At least 41 people were killed in Istanbul on Tuesday night after three suicide bombers, suspected Islamic State operatives, detonated explosives at the international terminal of Ataturk Airport, Turkish officials said. At least 239 others were wounded in the attack, Justice Minister Bekir Bozdag said. The toll is expected to climb further, a senior government told The Associated Press.

According to Turkish Prime Minister Binali Yildirim, security forces had found signs indicating that the Islamic State was responsible for the carnage. The suicide bombers first opened fire at the airport and then blew themselves up, he said. No group, including the Islamic State, has claimed responsibility for the attack yet.

While one of them detonated explosives in the parking lot, the other two blew themselves up at the entrance of the international arrivals terminal after a gunfight with police, another official said, adding that none of the attackers had been able to get past security checks at the entrance to the terminal of Ataturk Airport, which was ranked the world’s 11th busiest airport last year.

Air traffic at the airport was halted after the attack but has resumed now, the prime minister said. He believes that the attack was related to Turkey’s fight against Kurdish rebels as well as its move on Monday to mend ties with both Israel and Russia. “It is meaningful that this heinous attack came at a time when we have become successful in the fight against separatist terrorism...and at a time when we started a process of normalising ties with our neighbours,” Yildirim said.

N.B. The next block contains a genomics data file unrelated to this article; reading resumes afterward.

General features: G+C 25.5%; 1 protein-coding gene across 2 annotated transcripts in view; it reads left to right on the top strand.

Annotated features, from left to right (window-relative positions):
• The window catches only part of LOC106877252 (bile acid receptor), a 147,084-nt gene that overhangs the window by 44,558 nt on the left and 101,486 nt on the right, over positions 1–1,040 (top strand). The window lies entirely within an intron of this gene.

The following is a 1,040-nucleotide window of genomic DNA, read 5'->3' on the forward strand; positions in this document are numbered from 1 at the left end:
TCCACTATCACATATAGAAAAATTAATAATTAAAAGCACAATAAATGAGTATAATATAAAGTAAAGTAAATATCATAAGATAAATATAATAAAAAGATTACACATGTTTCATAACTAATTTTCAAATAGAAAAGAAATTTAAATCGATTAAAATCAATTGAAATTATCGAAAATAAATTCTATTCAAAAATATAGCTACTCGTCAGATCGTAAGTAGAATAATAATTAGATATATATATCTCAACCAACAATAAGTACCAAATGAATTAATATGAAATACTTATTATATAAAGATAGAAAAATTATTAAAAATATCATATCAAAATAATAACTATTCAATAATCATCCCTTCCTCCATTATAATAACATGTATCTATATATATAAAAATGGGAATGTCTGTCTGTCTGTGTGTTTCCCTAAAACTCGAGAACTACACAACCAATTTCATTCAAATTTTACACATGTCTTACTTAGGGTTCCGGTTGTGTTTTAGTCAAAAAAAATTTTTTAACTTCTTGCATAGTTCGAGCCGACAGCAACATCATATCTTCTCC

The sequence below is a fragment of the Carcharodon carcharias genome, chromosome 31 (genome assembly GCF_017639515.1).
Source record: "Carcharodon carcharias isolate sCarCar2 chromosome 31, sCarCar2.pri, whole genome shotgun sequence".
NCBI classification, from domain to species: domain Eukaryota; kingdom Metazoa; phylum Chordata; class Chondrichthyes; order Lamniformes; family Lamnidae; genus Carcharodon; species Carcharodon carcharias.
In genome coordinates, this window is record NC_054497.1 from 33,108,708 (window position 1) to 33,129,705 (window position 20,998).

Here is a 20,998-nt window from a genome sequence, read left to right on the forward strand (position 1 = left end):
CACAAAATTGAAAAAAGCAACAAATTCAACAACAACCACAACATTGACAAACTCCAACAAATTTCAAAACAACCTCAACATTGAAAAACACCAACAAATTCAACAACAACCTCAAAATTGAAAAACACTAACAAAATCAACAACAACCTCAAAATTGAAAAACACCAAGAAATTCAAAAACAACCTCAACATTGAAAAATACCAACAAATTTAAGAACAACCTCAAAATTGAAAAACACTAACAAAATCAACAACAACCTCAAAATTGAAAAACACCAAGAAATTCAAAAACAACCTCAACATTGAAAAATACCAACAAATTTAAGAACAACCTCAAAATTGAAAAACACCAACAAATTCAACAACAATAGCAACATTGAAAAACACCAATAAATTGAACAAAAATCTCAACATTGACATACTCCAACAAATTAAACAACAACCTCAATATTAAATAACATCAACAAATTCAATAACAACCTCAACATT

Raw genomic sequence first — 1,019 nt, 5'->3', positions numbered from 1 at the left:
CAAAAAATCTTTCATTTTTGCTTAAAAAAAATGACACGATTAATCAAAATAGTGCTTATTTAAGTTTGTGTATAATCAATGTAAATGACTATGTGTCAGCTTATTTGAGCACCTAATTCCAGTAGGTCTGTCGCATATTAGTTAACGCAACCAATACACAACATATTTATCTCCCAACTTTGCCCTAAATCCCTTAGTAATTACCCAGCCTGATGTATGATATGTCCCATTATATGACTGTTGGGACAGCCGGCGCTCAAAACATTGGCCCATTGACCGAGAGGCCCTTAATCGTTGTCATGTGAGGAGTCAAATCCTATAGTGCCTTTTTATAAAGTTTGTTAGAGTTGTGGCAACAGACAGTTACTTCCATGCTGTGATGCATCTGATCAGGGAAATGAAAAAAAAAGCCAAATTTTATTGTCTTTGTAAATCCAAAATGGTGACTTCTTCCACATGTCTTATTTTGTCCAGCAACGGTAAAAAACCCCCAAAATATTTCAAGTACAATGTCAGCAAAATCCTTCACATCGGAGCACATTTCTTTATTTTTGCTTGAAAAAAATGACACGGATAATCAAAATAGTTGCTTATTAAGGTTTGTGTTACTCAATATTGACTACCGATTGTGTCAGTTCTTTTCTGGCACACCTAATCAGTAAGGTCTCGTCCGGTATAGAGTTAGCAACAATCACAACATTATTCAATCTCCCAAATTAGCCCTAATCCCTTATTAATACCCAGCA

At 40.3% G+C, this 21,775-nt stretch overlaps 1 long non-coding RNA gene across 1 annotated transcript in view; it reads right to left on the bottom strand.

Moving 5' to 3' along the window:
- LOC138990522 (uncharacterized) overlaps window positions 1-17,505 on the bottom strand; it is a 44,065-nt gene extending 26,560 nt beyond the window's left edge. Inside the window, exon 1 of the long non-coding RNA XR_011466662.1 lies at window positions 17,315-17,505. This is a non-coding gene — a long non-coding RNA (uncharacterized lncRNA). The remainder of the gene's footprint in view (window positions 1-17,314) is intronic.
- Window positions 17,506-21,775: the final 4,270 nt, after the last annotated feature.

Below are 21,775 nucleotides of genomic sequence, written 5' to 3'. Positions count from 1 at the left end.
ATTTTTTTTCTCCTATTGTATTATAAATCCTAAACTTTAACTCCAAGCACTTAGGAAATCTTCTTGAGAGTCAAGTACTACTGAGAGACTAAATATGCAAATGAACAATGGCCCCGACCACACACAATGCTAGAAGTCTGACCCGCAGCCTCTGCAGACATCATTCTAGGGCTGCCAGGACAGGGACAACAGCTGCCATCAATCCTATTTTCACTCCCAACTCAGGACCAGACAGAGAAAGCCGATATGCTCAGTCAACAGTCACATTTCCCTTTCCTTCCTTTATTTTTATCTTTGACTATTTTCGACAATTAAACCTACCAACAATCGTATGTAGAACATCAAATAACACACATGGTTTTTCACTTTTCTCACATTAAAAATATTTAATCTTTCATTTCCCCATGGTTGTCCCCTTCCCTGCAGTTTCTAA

Turkish President Recep Tayyip Erdogan condemned the attack, which took place during Ramzan, AP reported. He said the attack "shows that terrorism strikes with no regard to faith and values". Indian Prime Minister Narendra Modi also condemned the attack, calling it "inhuman and horrific". United Nations General Secretary Ban ki-moon and presumptive Democratic presidential candidate Hillary Clinton are also among the global leaders who have expressed their solidarity with Turkey following the attack.

The attack comes in the wake of several others in Turkey in recent months. At least 28 people were killed in a suicide car bomb attack in Ankara on February 17. A convoy of military vehicles was targeted. Another suicide car bombing, believed to be orchestrated by the Kurdistan Workers Party, killed 37 people in the Turkish capital on March 13. An explosion left 11 people dead in Istanbul on June 7 after a remote-controlled device exploded in a major tourist attraction in Vezneciler district.